Hom v. PetrouAnnotate this Case
Hom rented a San Francisco building to Entertainment for a restaurant. The lease allowed Entertainment to encumber its leasehold in favor of its lenders. A lender with an encumbrance could do anything required of Entertainment under the lease, foreclose on the leasehold, receive copies of notices, cure any breach by Entertainment, and enter into a new lease following any default by Entertainment; the parties were not allowed to modify or cancel the lease without the lender's consent. The lease stated that the prevailing party in any dispute is entitled to reasonable attorneys’ fees. Entertainment later signed promissory notes with Lenders and pledged all of its assets as security. A dispute arose between Entertainment and Hom that resulted in litigation. Entertainment sued for breach of contract. Hom’s cross-complaint alleged that Lenders interfered with Hom’s ability to collect rent and evict Entertainment, that the loans were a sham.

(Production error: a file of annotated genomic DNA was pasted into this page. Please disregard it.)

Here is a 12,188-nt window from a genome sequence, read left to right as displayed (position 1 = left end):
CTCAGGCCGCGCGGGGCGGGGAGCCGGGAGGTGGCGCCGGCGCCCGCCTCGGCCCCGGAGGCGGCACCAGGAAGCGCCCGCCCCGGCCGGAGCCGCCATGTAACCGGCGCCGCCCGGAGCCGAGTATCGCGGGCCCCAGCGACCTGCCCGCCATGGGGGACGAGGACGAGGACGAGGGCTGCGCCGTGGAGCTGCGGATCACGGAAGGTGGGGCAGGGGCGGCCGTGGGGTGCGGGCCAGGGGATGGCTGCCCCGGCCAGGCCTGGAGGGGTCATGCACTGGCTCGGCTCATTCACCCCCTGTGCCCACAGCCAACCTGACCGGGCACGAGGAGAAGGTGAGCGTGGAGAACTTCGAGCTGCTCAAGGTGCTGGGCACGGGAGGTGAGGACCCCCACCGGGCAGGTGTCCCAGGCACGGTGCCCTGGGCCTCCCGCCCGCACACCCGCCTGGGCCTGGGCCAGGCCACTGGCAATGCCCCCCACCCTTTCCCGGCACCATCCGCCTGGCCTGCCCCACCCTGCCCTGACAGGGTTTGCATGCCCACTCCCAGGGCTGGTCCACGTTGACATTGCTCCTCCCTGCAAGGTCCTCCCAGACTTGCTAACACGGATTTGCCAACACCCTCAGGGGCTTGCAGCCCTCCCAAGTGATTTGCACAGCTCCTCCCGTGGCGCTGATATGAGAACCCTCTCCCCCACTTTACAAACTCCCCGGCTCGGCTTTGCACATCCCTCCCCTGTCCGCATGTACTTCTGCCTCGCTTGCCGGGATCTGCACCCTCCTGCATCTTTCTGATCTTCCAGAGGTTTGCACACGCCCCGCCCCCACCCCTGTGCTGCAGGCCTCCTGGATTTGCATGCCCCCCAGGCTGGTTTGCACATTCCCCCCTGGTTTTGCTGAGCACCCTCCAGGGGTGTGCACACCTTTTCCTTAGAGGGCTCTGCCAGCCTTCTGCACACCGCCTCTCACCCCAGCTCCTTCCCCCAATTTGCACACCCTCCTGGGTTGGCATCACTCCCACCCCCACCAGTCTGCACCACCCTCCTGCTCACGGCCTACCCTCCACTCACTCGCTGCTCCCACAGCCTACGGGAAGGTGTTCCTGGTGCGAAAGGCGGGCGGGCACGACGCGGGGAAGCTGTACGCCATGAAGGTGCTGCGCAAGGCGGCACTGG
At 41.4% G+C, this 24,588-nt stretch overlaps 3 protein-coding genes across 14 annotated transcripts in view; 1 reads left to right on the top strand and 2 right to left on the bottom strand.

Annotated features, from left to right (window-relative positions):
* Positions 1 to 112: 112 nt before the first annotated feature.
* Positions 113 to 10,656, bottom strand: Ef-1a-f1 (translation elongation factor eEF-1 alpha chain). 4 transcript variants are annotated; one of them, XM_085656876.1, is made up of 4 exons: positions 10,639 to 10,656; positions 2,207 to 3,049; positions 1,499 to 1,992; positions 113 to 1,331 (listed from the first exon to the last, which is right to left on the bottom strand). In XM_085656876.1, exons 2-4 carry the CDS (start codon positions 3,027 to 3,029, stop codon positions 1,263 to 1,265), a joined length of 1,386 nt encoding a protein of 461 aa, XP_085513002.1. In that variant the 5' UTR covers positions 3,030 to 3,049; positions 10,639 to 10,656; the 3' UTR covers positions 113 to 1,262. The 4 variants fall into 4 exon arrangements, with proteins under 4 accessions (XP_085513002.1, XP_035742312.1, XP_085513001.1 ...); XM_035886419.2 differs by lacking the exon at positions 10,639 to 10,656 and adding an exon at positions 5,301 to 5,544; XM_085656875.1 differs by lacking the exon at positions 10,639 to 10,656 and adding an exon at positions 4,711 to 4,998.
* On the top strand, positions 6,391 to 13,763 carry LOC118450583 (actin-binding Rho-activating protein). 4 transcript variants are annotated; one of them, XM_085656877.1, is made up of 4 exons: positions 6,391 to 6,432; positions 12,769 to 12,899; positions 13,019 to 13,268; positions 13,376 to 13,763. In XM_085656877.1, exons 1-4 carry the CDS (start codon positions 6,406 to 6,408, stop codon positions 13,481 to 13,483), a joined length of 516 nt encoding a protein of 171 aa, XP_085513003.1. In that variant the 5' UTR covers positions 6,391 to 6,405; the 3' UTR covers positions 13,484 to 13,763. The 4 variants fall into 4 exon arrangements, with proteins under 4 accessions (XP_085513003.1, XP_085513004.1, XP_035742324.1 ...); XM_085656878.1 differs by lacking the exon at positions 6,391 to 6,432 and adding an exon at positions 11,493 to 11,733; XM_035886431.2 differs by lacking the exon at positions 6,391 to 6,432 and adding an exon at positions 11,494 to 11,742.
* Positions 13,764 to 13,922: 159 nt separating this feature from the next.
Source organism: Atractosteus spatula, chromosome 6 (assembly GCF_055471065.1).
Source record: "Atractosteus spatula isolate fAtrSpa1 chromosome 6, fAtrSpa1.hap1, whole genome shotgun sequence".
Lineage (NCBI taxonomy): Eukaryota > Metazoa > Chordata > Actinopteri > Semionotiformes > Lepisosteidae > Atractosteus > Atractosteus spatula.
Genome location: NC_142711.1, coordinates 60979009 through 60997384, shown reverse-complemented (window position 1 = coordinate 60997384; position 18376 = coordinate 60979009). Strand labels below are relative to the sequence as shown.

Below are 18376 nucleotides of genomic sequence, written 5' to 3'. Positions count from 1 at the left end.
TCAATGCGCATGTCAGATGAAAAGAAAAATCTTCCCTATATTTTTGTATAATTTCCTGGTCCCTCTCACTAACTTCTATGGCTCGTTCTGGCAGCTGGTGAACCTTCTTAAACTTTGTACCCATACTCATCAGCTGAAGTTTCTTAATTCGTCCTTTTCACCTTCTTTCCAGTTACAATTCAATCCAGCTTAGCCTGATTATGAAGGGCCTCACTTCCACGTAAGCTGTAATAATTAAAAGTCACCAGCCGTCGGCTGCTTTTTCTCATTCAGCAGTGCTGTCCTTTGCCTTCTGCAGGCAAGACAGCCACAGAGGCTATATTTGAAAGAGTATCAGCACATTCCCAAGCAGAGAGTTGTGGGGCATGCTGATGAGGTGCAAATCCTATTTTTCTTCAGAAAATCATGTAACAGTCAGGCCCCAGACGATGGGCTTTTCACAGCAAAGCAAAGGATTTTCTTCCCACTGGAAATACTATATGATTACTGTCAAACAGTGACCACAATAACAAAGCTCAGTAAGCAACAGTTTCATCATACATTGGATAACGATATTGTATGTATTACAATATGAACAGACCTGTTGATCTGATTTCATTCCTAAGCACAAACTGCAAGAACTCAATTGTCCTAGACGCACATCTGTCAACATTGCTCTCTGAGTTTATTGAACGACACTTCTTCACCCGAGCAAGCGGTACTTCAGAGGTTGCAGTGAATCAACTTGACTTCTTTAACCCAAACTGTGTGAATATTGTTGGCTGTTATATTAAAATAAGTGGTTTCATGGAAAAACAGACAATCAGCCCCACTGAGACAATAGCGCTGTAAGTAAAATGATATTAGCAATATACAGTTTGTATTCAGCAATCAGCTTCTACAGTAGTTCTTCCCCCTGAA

The court enforced a settlement between Hom and Entertainment, dismissing the cross-complaint with prejudice. Lenders sought attorney’s fees based on the lease. The court of appeal affirmed the award of approximately $150,000 in fees. Because the lease goes into such detail regarding lenders’ rights, it was reasonably foreseeable that disputes involving lenders would arise over those rights. It is natural to conclude that the landlord and tenant intended to give lenders the same rights to attorney’s fees as the direct parties.